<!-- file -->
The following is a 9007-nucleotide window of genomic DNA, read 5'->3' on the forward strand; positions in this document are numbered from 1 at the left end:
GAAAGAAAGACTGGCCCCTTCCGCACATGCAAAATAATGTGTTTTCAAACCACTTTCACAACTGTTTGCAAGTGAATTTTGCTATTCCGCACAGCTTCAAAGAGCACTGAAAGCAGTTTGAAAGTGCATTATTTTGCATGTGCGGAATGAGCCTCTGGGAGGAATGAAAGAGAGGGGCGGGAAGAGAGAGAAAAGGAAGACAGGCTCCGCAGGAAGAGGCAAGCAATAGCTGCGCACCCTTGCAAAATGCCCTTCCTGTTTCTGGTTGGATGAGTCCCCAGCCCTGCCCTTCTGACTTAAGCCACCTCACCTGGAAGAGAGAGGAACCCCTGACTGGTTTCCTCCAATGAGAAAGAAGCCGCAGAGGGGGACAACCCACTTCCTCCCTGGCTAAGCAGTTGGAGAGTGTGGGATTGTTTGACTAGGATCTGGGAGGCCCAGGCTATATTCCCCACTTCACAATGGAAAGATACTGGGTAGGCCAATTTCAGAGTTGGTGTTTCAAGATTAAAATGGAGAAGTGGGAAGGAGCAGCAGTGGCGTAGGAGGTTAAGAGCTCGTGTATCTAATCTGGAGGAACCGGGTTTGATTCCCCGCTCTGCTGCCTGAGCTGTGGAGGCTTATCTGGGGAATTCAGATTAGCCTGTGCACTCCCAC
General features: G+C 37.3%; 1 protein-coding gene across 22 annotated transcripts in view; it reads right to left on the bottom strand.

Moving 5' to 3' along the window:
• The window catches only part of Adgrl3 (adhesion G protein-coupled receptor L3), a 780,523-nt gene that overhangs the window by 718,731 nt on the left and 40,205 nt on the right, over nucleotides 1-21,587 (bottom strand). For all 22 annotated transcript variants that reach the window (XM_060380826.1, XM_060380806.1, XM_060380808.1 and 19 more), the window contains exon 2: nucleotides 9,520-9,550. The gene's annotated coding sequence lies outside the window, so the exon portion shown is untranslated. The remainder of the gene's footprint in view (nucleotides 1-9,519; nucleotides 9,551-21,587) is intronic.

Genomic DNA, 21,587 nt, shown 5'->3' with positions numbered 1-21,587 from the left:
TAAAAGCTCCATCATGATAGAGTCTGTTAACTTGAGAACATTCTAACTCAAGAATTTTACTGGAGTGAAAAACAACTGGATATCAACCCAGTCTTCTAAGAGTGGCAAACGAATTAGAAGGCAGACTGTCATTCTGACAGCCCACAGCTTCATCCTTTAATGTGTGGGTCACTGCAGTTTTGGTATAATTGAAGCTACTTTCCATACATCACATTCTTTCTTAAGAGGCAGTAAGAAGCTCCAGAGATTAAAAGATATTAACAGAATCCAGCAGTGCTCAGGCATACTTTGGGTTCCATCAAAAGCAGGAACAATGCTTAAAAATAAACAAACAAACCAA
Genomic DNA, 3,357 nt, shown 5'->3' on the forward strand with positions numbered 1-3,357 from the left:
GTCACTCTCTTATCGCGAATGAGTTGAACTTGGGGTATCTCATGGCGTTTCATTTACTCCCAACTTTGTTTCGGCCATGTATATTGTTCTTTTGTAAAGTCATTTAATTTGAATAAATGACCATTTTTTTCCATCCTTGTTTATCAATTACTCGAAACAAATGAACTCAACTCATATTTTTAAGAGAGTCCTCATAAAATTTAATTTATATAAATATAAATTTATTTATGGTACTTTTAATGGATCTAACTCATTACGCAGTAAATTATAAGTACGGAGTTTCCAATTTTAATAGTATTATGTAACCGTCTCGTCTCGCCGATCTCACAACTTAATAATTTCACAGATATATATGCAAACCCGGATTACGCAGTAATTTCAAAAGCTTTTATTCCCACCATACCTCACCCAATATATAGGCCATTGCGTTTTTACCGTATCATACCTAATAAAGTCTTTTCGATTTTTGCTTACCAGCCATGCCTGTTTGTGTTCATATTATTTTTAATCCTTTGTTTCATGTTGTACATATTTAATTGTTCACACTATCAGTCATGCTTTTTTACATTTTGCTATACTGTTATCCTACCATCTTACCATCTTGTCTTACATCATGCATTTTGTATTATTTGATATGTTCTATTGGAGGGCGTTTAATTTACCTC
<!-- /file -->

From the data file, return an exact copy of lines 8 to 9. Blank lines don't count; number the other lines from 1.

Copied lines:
Genomic DNA, 3,357 nt, shown 5'->3' on the forward strand with positions numbered 1-3,357 from the left:
GTCACTCTCTTATCGCGAATGAGTTGAACTTGGGGTATCTCATGGCGTTTCATTTACTCCCAACTTTGTTTCGGCCATGTATATTGTTCTTTTGTAAAGTCATTTAATTTGAATAAATGACCATTTTTTTCCATCCTTGTTTATCAATTACTCGAAACAAATGAACTCAACTCATATTTTTAAGAGAGTCCTCATAAAATTTAATTTATATAAATATAAATTTATTTATGGTACTTTTAATGGATCTAACTCATTACGCAGTAAATTATAAGTACGGAGTTTCCAATTTTAATAGTATTATGTAACCGTCTCGTCTCGCCGATCTCACAACTTAATAATTTCACAGATATATATGCAAACCCGGATTACGCAGTAATTTCAAAAGCTTTTATTCCCACCATACCTCACCCAATATATAGGCCATTGCGTTTTTACCGTATCATACCTAATAAAGTCTTTTCGATTTTTGCTTACCAGCCATGCCTGTTTGTGTTCATATTATTTTTAATCCTTTGTTTCATGTTGTACATATTTAATTGTTCACACTATCAGTCATGCTTTTTTACATTTTGCTATACTGTTATCCTACCATCTTACCATCTTGTCTTACATCATGCATTTTGTATTATTTGATATGTTCTATTGGAGGGCGTTTAATTTACCTC